The film was released a few years ago on DVD, with no extras, and not even a widescreen transfer. It is due for an upgrade.
I can honestly say that I could sit down and record a commentary for the film. I’ve seen it so often, analyzed the film so closely, followed everything about the release, that I’m probably more qualified than any other critic out there to talk about it.
A couple years ago, the film was remade as LOVE DON’T COST A THING. The resulting film was terrible. It is as different in quality to LOVE as the music they take the title from. It went from being based on a Beatles song, to a film based on a J. Lo song.
One scene that pretty much sums up the difference between the two happens early on.
Cindy’s boyfriend has graduated and gone off to play college football. He is being interviewed on TV and Cindy and her friends are watching. At one point, the announcer asks if there is anything he misses back home. The girls get excited that he is going to mention Cindy, but instead he mentions something about the locker room.
The girls are upset, but Cindy tells them it isn’t a big deal. That he has a lot going on. That gets them to calm down and they all leave.
Cindy goes to grab her jacket, her boyfriend’s varsity jacket, looks at it, and then puts it down.
That scene tells you all about Cindy’s character. She outwardly has the power over her friends, able to convince them about how she feels. Yet, inside, she is hurt by the comment. It is a very quick, yet essential scene to show her character, and how in control she is.
In the remake? The same setup happens, the boyfriend, now in the NBA, is interviewed on TV. But, when he doesn’t mention Cindy? All three start yelling at the screen. No depth. Nothing about her character. Just a cheap joke.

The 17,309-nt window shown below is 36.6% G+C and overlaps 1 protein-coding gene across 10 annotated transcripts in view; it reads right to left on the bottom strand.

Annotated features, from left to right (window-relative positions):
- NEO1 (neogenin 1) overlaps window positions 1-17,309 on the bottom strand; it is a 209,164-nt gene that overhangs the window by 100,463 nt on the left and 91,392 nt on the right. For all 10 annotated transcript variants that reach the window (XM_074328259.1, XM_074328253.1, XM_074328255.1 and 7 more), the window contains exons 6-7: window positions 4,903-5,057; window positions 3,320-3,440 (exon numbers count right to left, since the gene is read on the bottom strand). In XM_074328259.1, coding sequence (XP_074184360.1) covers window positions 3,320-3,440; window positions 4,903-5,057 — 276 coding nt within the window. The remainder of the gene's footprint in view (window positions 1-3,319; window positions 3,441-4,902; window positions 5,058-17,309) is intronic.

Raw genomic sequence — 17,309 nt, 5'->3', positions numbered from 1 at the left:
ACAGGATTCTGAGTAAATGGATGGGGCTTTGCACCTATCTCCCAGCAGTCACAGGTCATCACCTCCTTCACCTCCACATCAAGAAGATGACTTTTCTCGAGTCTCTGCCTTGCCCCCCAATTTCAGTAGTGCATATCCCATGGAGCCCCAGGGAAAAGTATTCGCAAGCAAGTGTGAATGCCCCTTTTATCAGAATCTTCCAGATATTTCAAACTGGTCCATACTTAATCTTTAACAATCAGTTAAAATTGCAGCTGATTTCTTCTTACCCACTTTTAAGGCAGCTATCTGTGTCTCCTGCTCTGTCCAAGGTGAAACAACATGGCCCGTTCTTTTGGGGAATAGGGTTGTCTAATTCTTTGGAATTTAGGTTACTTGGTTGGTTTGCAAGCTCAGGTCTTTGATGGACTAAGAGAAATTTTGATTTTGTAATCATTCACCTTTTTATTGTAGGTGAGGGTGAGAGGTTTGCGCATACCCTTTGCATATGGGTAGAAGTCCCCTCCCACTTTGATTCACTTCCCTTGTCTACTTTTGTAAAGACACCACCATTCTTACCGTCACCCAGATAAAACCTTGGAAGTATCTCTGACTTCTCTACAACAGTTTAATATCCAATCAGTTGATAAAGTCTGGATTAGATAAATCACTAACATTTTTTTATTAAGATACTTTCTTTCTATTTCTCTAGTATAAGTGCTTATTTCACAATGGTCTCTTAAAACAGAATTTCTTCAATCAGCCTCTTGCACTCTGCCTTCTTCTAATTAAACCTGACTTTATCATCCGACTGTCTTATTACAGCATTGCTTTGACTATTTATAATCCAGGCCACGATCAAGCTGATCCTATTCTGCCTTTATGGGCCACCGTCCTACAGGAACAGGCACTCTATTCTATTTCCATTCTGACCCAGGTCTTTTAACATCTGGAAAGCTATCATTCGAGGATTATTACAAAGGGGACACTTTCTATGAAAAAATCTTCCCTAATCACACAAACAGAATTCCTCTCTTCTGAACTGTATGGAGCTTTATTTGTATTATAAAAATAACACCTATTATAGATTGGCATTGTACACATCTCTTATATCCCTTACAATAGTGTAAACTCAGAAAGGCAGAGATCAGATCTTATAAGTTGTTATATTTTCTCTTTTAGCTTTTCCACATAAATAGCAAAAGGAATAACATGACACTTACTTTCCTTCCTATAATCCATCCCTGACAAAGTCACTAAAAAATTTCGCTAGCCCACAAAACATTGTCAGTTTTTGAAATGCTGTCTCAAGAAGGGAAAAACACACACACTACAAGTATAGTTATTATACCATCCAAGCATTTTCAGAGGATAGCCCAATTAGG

The remake goes downhill from there.
WHERE ARE THEY NOW?
While we all know what has happened to Patrick Dempsey, not everyone in the rest of the cast has had his career.
Seth Green, of ROBOT CHICKEN, BUFFY, and countless films like CAN'T HARDLY WAIT, played Ronald’s younger brother. What is funniest about his casting is that he is even closer in age to Peterson than Dempsey is.
For a while, one of the biggest stars from the film was Gerardo Mejia, who would record the early 90’s hit “Rico Suave”. He was one of the football players.
Max Perlich, as one of Ronald’s friends, is a popular independent film actor. He also starred in BEAUTIFUL GIRLS.
Courtney Gains (Kenneth) is still very active. He is probably best known for his role on SEINFELD as the video store clerk who rents ROCHELLE, ROCHELLE to George.
Dennis Dugan, who plays Ronald’s father, is a successful director, directing many of Adam Sandler’s films, including HAPPY GILMORE.
Director Steve Rash has done a lot of direct to video films, including some of the sequels to AMERICAN PIE and BRING IT ON (where he cast Big John, Eric Brosketter).
In only a couple scenes as a cheerleader, Ami Dolenz had a brief run as a direct to video star in the 90’s.
Writer Michael Swerdlick (who partially based the film on his life) went on to write for TV series such as WHO’S THE BOSS and DOOGIE HOWSER.
And then there is Amanda Peterson. I’ll refer you again to my “What Ever Happened to” story about her from a few months back, but she hasn’t made a film since the mid 90’s. Her whereabouts are unknown, and much speculated about.
CAN’T BUY ME LOVE stands though as one of the best, smartest, and most realistic teen films of the 1980’s. Watching it is like going back to high school. I remember once sitting in a class looking around the room and seeing every “type” that was in the film.
It gets everything right, which is so rare in any film.
Tuesday, August 14, 2007
Posted by TALKING MOVIEzzz at 7:45 AM